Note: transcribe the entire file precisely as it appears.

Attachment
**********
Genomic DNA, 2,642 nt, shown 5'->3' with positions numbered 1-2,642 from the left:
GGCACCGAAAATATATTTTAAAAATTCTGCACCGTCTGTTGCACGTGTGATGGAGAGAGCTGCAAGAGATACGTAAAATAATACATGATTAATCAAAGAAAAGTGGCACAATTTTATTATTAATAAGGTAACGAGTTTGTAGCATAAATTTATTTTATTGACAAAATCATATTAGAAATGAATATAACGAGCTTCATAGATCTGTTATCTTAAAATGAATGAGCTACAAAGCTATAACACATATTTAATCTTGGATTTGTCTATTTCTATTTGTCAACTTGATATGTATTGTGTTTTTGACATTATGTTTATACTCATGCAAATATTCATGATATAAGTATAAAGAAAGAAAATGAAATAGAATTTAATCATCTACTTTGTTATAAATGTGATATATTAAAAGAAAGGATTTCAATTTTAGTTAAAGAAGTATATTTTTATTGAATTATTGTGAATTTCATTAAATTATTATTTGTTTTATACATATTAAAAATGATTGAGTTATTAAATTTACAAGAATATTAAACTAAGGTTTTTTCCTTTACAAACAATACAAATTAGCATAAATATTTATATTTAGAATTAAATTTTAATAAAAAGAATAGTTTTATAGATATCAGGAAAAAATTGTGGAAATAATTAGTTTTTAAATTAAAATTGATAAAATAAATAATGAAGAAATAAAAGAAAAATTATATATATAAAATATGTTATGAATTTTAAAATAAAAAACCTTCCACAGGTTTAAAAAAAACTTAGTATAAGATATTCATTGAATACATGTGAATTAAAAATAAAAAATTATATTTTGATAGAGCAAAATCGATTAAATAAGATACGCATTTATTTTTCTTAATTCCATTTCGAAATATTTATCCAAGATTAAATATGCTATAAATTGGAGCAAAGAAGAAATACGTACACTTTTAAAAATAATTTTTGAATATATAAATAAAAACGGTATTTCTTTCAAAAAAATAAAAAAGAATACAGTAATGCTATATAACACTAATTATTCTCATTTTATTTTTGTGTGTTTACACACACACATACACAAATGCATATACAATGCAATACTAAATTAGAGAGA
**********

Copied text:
Genomic DNA, 2,642 nt, shown 5'->3' with positions numbered 1-2,642 from the left:
GGCACCGAAAATATATTTTAAAAATTCTGCACCGTCTGTTGCACGTGTGATGGAGAGAGCTGCAAGAGATACGTAAAATAATACATGATTAATCAAAGAAAAGTGGCACAATTTTATTATTAATAAGGTAACGAGTTTGTAGCATAAATTTATTTTATTGACAAAATCATATTAGAAATGAATATAACGAGCTTCATAGATCTGTTATCTTAAAATGAATGAGCTACAAAGCTATAACACATATTTAATCTTGGATTTGTCTATTTCTATTTGTCAACTTGATATGTATTGTGTTTTTGACATTATGTTTATACTCATGCAAATATTCATGATATAAGTATAAAGAAAGAAAATGAAATAGAATTTAATCATCTACTTTGTTATAAATGTGATATATTAAAAGAAAGGATTTCAATTTTAGTTAAAGAAGTATATTTTTATTGAATTATTGTGAATTTCATTAAATTATTATTTGTTTTATACATATTAAAAATGATTGAGTTATTAAATTTACAAGAATATTAAACTAAGGTTTTTTCCTTTACAAACAATACAAATTAGCATAAATATTTATATTTAGAATTAAATTTTAATAAAAAGAATAGTTTTATAGATATCAGGAAAAAATTGTGGAAATAATTAGTTTTTAAATTAAAATTGATAAAATAAATAATGAAGAAATAAAAGAAAAATTATATATATAAAATATGTTATGAATTTTAAAATAAAAAACCTTCCACAGGTTTAAAAAAAACTTAGTATAAGATATTCATTGAATACATGTGAATTAAAAATAAAAAATTATATTTTGATAGAGCAAAATCGATTAAATAAGATACGCATTTATTTTTCTTAATTCCATTTCGAAATATTTATCCAAGATTAAATATGCTATAAATTGGAGCAAAGAAGAAATACGTACACTTTTAAAAATAATTTTTGAATATATAAATAAAAACGGTATTTCTTTCAAAAAAATAAAAAAGAATACAGTAATGCTATATAACACTAATTATTCTCATTTTATTTTTGTGTGTTTACACACACACATACACAAATGCATATACAATGCAATACTAAATTAGAGAGA